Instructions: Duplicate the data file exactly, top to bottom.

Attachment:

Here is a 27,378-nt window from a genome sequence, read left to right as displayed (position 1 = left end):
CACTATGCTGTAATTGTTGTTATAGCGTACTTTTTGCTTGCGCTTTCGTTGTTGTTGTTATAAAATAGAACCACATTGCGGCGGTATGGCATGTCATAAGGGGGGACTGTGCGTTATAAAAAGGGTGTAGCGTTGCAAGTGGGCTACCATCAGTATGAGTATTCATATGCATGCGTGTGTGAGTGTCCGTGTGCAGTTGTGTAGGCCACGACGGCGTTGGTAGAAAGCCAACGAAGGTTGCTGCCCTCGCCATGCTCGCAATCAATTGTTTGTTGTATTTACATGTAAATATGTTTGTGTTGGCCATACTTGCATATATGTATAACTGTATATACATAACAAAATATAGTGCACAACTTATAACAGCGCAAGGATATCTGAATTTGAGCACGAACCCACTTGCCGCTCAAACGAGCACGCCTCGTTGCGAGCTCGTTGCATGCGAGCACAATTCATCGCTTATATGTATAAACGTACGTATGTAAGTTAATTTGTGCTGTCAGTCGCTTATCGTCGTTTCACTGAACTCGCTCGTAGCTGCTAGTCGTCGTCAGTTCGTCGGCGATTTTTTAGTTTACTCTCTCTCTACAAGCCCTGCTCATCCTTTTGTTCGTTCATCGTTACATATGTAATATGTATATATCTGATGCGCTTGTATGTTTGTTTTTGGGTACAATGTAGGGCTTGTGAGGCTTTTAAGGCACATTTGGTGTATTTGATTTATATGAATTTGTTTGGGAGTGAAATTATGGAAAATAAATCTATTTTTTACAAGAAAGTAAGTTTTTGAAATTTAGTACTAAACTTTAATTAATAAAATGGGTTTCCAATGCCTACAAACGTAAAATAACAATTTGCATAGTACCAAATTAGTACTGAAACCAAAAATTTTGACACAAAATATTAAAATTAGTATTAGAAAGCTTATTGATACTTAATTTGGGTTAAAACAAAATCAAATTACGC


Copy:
Here is a 27,378-nt window from a genome sequence, read left to right as displayed (position 1 = left end):
CACTATGCTGTAATTGTTGTTATAGCGTACTTTTTGCTTGCGCTTTCGTTGTTGTTGTTATAAAATAGAACCACATTGCGGCGGTATGGCATGTCATAAGGGGGGACTGTGCGTTATAAAAAGGGTGTAGCGTTGCAAGTGGGCTACCATCAGTATGAGTATTCATATGCATGCGTGTGTGAGTGTCCGTGTGCAGTTGTGTAGGCCACGACGGCGTTGGTAGAAAGCCAACGAAGGTTGCTGCCCTCGCCATGCTCGCAATCAATTGTTTGTTGTATTTACATGTAAATATGTTTGTGTTGGCCATACTTGCATATATGTATAACTGTATATACATAACAAAATATAGTGCACAACTTATAACAGCGCAAGGATATCTGAATTTGAGCACGAACCCACTTGCCGCTCAAACGAGCACGCCTCGTTGCGAGCTCGTTGCATGCGAGCACAATTCATCGCTTATATGTATAAACGTACGTATGTAAGTTAATTTGTGCTGTCAGTCGCTTATCGTCGTTTCACTGAACTCGCTCGTAGCTGCTAGTCGTCGTCAGTTCGTCGGCGATTTTTTAGTTTACTCTCTCTCTACAAGCCCTGCTCATCCTTTTGTTCGTTCATCGTTACATATGTAATATGTATATATCTGATGCGCTTGTATGTTTGTTTTTGGGTACAATGTAGGGCTTGTGAGGCTTTTAAGGCACATTTGGTGTATTTGATTTATATGAATTTGTTTGGGAGTGAAATTATGGAAAATAAATCTATTTTTTACAAGAAAGTAAGTTTTTGAAATTTAGTACTAAACTTTAATTAATAAAATGGGTTTCCAATGCCTACAAACGTAAAATAACAATTTGCATAGTACCAAATTAGTACTGAAACCAAAAATTTTGACACAAAATATTAAAATTAGTATTAGAAAGCTTATTGATACTTAATTTGGGTTAAAACAAAATCAAATTACGC